Eisenstadt and Ali finish by saying that reconciliation in Iraq will take years, and may never occur in a meaningful fashion. The problems are large and many. First, the major Iraqi political parties are based upon ethnosectarian politics, and could lose power if they give that up. Second, there is still fighting in Iraq, and a World Bank study on conflicts found that almost 50% of countries coming out of civil wars fall back into them within five years. Third, there is little consensus in Baghdad on major issues such as oil, and politics are fragmented, which makes it hard to conduct negotiations or find partners. Fourth, there is a lack of accountability as many militants are involved in politics and security with no regret for their past deeds. Fifth, many conflicts and fighting took place within communities, not just between them, which has never been resolved. Sixth, many groups still talk about revenge, and see things in zero-sum terms. Seventh Iraq has been in the throes of elections since 2008, which makes compromising more difficult. Last, Iraq’s neighbors have all interfered in its internal affairs, and continue to do so to this day such as Iran. These problems may never be overcome, which is why the authors are so pessimistic about the country’s future. Iraq’s government will continue, but without resolving some of these large and pressing concerns, it’s unlikely that major changes or legislation will be implemented, which are a necessity to pull the country out of its current predicament.


Biddle, Stephen, “Reversal in Iraq,” Center for Preventative Action Council on Foreign Relations, May 2009

DeYoung, Karen, “Obama Calls on Iraq to Foster National Unity,” Washington Post, 7/23/09

Eisenstadt, Michael and Ali, Ahmed, “’How This Ends’: Iraq’s Uncertain Path toward National Reconciliation,” Washington Institute for Near East Policy, 7/17/09

Visser, Reidar, “Biden, US Policy in Iraq and the Concept of Muhasasa,”, 7/6/09


AndrewSshi said...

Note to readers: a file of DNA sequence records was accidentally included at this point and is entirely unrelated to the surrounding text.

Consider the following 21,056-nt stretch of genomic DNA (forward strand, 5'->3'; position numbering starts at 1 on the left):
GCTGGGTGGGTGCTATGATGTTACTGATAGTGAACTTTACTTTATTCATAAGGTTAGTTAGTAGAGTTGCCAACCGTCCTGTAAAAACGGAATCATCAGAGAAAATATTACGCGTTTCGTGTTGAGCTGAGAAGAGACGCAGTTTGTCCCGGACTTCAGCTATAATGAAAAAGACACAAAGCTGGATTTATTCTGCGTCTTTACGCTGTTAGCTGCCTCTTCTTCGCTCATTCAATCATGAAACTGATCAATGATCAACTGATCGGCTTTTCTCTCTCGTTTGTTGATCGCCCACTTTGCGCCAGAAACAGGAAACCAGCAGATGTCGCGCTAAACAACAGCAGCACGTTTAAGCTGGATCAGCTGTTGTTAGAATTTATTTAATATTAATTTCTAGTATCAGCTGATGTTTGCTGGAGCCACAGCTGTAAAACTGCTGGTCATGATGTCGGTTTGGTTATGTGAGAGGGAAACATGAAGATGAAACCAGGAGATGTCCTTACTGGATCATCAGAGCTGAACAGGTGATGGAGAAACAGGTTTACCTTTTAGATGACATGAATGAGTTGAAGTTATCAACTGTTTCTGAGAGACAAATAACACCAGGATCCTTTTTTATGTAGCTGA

You know, I wonder if a big step towards reconciliation might have been the so-called "re-bluing" of the police forces over 2007. Firing the folks who were doing execution-style killings of Sunnis seems like a big, big step at the ground level for showing that the government is actually on the side of the citizens.

More to the point, I wonder if the ongoing electoral jockeying in a way helps as much as it hinders. After all, given that the Supreme Council, Dawa, and JAM are usually only barely on the same sheet of music and often engaging in gunfights with each other, it makes sense that in looking for allies from the other side of the sectarian divide your going to see favors given to and cooperation with Sunni Arabs.

Joel Wing said...

The U.S. never put in any real effort to deal with the Iraqi police and they are still a mess. There's thousands of them that have no training, more on the payrolls than are authorized, plus many are directly controlled by the local political parties. I don't think the U.S. had the capacity to deal with both reforming the Iraqi army and police. Now the U.S. is working on more training for Iraqis in regular police work, but some like Anthony Cordesman question how much of this will stick because it requires a complete change in the police culture and justice system.

As for whether the United Alliance will reach out to other groups, it's still an open question. I think if Maliki was running on his own, he'd have to reach out to more groups. Abu Risha's Awakening in Anbar for example has been talking about wanting to run with Maliki for more than a year now. Having to work with the coalition will make these moves more difficult. Just look what happened after the provincial elections when Maliki was talking with Saleh al-Mutlaq and some Baathists the SIIC and everyday Shiites started crying bloody murder and Maliki had to back-off and reverse course. Iran will also probably be whispering in their ear to keep away from any Sunnis with a Baathist past.

More importantly will they give these groups any real concessions or just carry them along for the ride and then drop them. If Iraq keeps the closed list system this will be easier as well because individual candidates and parties will not be assured of any set amount of seats.

Even working with the Change List from Kurdistan might be difficult since the SIIC has such a long alliance with the ruling Kurdish parties.

If nothing else, it will be interesting to see how things play out.

AndrewSshi said...

Well, I was cynical about the idea of re-bluing the police force, but then the fact that the execution-style killings have mostly stopped has convinced me that it might have worked. Of course, there was also Sadr's order to stand down, but I think that firing the worst of the worst might have had something to do with it.

And yeah, there is the fact that crying Ba'ath is still the best sort of accusation that one Shi'ite politician can level against another.

出張ホスト said...